Solar Deployment and U.S. Trade Policy: A Brief Review
By Daniel Wolf
October 12, 2021
Last month, the U.S. Department of Energy released the Solar Futures Study detailing the significant role solar energy will play in decarbonizing the nation’s power grid. The blueprint demonstrates that solar has the potential to generate 40% of the nation’s electricity by 2035. Unfortunately, a series of recent reports have suggested that necessary deployment may be threatened by supply chain issues and other regulatory barriers. The Solar Energy Industries Association recently stated that constraints are leading to price increases across every solar market segment, in part due to supply chain disruptions and a series of trade risks.
On October 4, United States Trade Representative Katherine Tai delivered remarks outlining the Biden-Harris administration’s new approach to the U.S.-China bilateral trade relationship. Citing a pattern of Chinese market-distorting behavior, Ambassador Tai promised to utilize “the full range of tools we have and develop new tools as needed to defend American economic interests from harmful policies and practices.” It is becoming evident that protective trade policies may continue to be a part of the administration’s approach to China going forward, potentially creating uncertainty for the U.S. solar industry.
ACORE has engaged the Biden administration on a variety of trade issues as we pursue a fully decarbonized grid. We recently filed comments concerning the International Trade Administration’s August 30 Request for Comments on U.S. Clean Technologies Export Competitiveness Strategy. The filing conveys ACORE member concerns about escalating headwinds for the sector at large.
Of particular note is the ongoing petition to the U.S. Department of Commerce requesting that Antidumping and Countervailing Duties be imposed on crystalline silicon PV solar cells and panels from Malaysia, Vietnam, and Thailand. The petition, introduced on August 16 by an anonymous group known as the American Solar Manufacturers Against Chinese Circumvention (A-SMACC), alleges that Chinese manufacturers have been bypassing trade restrictions by routing products through the named countries. Following a letter from Sen. Jacky Rosen and 11 colleagues, Commerce delayed a decision on whether to consider tariffs, instead asking the petitioners for more information. Nevertheless, the regulatory uncertainty surrounding the process may have a chilling effect on deployment.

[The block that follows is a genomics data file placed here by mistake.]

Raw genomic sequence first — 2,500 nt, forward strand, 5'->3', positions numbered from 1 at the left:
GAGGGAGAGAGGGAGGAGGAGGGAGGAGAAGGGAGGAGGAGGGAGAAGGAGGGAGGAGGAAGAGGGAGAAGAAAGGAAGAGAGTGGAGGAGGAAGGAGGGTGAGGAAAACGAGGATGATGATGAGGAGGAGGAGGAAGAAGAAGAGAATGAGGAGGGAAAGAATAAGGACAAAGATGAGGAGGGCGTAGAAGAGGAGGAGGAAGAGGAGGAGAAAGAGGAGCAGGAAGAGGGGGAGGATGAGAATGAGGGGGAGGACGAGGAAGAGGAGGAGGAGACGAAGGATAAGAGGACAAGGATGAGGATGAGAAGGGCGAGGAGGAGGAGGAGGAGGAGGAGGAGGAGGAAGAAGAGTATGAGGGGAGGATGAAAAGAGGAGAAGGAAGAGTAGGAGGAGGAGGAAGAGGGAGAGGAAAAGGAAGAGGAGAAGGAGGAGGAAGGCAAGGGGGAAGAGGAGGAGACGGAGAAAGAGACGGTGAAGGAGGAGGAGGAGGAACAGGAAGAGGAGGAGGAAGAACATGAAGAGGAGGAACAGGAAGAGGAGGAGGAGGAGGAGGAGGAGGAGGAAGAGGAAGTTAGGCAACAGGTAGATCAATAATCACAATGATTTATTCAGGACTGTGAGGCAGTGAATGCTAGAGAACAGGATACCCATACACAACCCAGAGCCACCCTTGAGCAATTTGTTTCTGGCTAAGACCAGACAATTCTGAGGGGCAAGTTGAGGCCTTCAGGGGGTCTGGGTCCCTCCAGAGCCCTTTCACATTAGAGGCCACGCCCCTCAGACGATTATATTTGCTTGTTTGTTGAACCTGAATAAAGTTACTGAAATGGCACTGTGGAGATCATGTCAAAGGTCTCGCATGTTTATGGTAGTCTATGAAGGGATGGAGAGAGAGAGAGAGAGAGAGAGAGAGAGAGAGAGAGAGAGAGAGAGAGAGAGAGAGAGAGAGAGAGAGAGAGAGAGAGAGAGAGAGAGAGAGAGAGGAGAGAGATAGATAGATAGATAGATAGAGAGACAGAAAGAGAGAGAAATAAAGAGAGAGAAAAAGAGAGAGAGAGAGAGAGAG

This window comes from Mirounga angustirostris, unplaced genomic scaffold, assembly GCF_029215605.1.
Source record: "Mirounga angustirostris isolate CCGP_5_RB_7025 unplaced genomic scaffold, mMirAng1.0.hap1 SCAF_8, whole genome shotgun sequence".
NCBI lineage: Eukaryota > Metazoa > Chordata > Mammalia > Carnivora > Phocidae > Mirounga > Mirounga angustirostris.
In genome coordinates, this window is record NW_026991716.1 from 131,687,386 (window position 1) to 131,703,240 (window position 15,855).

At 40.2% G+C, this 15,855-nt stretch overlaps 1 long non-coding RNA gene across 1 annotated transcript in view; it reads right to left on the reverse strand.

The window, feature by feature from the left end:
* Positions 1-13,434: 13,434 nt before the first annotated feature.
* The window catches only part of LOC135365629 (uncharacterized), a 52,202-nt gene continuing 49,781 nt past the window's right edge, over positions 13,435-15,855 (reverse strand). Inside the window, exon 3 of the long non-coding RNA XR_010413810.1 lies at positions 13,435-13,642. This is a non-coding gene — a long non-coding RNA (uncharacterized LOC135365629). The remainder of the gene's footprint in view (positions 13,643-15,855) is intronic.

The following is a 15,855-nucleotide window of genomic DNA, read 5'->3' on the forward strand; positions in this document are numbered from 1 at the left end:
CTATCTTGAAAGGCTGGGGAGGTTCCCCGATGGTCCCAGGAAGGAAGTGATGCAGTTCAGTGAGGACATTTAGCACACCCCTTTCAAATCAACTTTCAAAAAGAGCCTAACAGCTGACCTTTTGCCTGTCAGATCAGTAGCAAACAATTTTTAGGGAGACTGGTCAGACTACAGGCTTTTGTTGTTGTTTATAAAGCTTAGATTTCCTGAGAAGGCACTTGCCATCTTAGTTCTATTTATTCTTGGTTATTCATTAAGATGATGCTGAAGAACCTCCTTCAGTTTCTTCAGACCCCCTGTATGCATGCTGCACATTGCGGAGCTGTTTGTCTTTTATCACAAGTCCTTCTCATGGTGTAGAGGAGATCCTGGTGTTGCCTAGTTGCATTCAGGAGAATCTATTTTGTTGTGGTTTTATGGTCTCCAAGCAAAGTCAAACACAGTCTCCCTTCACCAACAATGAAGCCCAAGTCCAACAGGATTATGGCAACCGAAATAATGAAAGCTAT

Another area of concern is the way in which the Withhold Release Order (WRO) imposed on Hoshine Silicon Industry Co. and its subsidiaries is currently being administered. On June 24, U.S. Customs and Border Protection released a statement directing personnel at all U.S. ports of entry to immediately detain shipments containing silica-based products made by Hoshine, a company located in China’s Xinjiang Uyghur Autonomous Region, citing evidence of the use of forced labor in Xinjiang. While ACORE unequivocally condemns the import of illegal products made with forced labor, the implementation of this particular WRO could severely constrict module imports, even where there is no evidence indicating the use of forced labor with respect to the products being detained.
A final issue is a series of tariffs that have been placed on integral parts of the solar supply chain. In January 2018, Commerce imposed Section 201 tariffs, duties on imported solar cells and modules, currently enforced at 18%. It has been estimated that Section 201 tariffs alone have been responsible for 62,000 fewer jobs, 10.5 gigawatts of lost solar deployment, and $19 billion in lost investment from 2017-2021. Effective June 2018, Commerce also instituted Section 232 tariffs, which include a 25% duty on aluminum and 10% duty on steel, respectively. In a sector where project development relies on increasingly thin margins, such punitive tariffs are making some projects uneconomical.
Unfortunately, the U.S. does not currently have a competitive industry for PV solar equipment manufacturing. While ACORE supports appropriate public policy to help promote an onshore domestic supply chain, there is reason to anticipate that the continuation of these tariffs will slow solar installations at a time when accelerated deployment is critically needed. We encourage the Biden administration and Congress to pursue a variety of measures to support American energy independence and the growth of a domestic supply chain. For example, the American Jobs in Energy Manufacturing Act, originally introduced by Sens. Manchin and Stabenow and currently included in the House Build Back Better Act, revives the Section 48C tax credit for manufacturers to retool or build new facilities to produce advanced energy parts or technologies. Additionally, Sen. Ossoff’s new Solar Energy Manufacturing for America Act provides tax credits for American manufacturers at every stage of the solar manufacturing supply chain, from the production of polysilicon to fully assembled solar modules. The incentive-based approach in both of these bills can accelerate the buildout of an onshore supply chain and domestic manufacturing sector.
ACORE looks forward to working with the Biden administration to help ensure the U.S. maintains positive trade relations with our allies and promotes the domestic manufacturing necessary to meet our climate goals quickly and cost effectively.